I spend a lot of nights making horse-like sounds as I tromp up the creaky steps of my Washington, DC townhouse, my sandy leather backpack slung over one shoulder, ballooning and nearly bursting open from its contents: my server’s uniform, consisting of a crusty, browning white button-down, an ankle-length apron, splattered with ink-markings, brushed about the surface like spin art in accidental waves of black and blue, and unbearable black shoes, wreaking and stale. It’s on these nights that I breathe heavy, sometimes I cry. I often don’t know why, sometimes things just get leaky up there late at night. I like to lay down and look at my ceiling because it reminds me of limits, and I like to think about limits but then also imagine—launching, movement, surging speeds escaping boundaries and gracefully expanding the skies. Sometimes my cat licks my face, presses his paws into my sweater, and coos softly. This is his bliss, though it may not be mine.
I do quite a bit of recovering. I’m getting very good at it; that’s not to say I brave the storm of various traumatic events that require recovery. There’s something in between doing and not doing, and it’s recovering. It’s not often spoken of, but it’s a state of being. Even when recovery is discussed in an applicable context, it is inferred as rehabilitation or moving forward, moving on before looking at the limits and envisioning the breakthrough. I’ve watched the ceiling quite a bit, it’s where I learn the most about myself; that and this playlist on Songza called Music for a Woodland Clearing, which is essentially Van Morrison sprinkled with near miniscule flavor bursts from other woodsy artists. Regardless of its semi prosaic musical DNA, it helps me to learn about myself, and all things considered, it evokes wild and diverse spiritedness and life, which I’m desiring more than usual today.
I’ve received a few job rejections now. I almost have to run back into the house each morning to grab my coat of resiliency. I’m rather calculated now as I dress myself as someone whose cares are less numerous than they are when dressed in doubt and fear. I’m afraid to face anything that might’ve once seen me as seamlessly and conventionally successful: the buildings, the faces, the mentors. Sometimes I sit down to write thinking maybe I could write the story of non-success, maybe I could write my own story with more grace and beauty than failure and pain. But the words are too close and not yet far enough to become story or tale. I think maybe one day when recovery is past, when I’m not staring at the ceiling, concocting innovations and mental revelries of my untold flight through ceiling, stars, through woodland clearing, I’ll have moved enough to write the story of untraditional success—a sort of success that occurs when nothing else does. When I’m walking up the steps late at night…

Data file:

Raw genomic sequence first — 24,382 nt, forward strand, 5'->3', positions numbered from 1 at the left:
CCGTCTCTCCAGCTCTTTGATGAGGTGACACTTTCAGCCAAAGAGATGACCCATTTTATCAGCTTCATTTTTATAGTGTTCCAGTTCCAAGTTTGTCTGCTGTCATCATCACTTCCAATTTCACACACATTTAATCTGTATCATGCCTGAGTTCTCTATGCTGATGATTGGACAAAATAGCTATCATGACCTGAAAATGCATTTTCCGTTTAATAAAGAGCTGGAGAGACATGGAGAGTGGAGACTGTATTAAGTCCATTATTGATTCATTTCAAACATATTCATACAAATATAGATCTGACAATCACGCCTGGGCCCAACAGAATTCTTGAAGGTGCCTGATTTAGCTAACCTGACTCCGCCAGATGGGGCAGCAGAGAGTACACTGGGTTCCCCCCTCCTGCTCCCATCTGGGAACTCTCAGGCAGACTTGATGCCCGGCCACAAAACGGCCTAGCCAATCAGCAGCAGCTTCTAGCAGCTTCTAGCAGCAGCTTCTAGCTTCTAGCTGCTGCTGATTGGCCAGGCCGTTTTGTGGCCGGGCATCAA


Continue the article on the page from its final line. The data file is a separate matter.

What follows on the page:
My mother sent me an inspirational yet delightfully childlike piece about her own life told in the fairy princess and her kingdom and castle-style. She, the fair maiden, was described as having lost control over her kingdom, then claiming ownership over a kingdom that wasn’t fully realized until she believed in her ability to rule what was hers. I, like the princess, need to rule that which is mine: myself, my time, my late night walks up the stairs, in the dark, with tears welling up in the pit of my stomach. I have gifts of words like paint, voice like movement and song, hands accountable for change I can feel before envisioning it. I make decisions like paintings. It’s not even real yet, but I know it, think it, then it is realized like the artist, like the princess who decided life: the inner the outer—it was all hers.
Anyways, my mom doesn’t like Bob Dylan, but I bet the princess would like this song that makes me think of all I can do. It’s simple, but really I feel the message of what one can do rather than not do is tantamount
She’s got everything she needs
She’s an artist, she don’t look back
She can take the dark out of nighttime
And paint the daytime black.
Recovery is in realizing that it’s all there; it just has to be taken and held in one’s arms, wrapped up and called “my own.”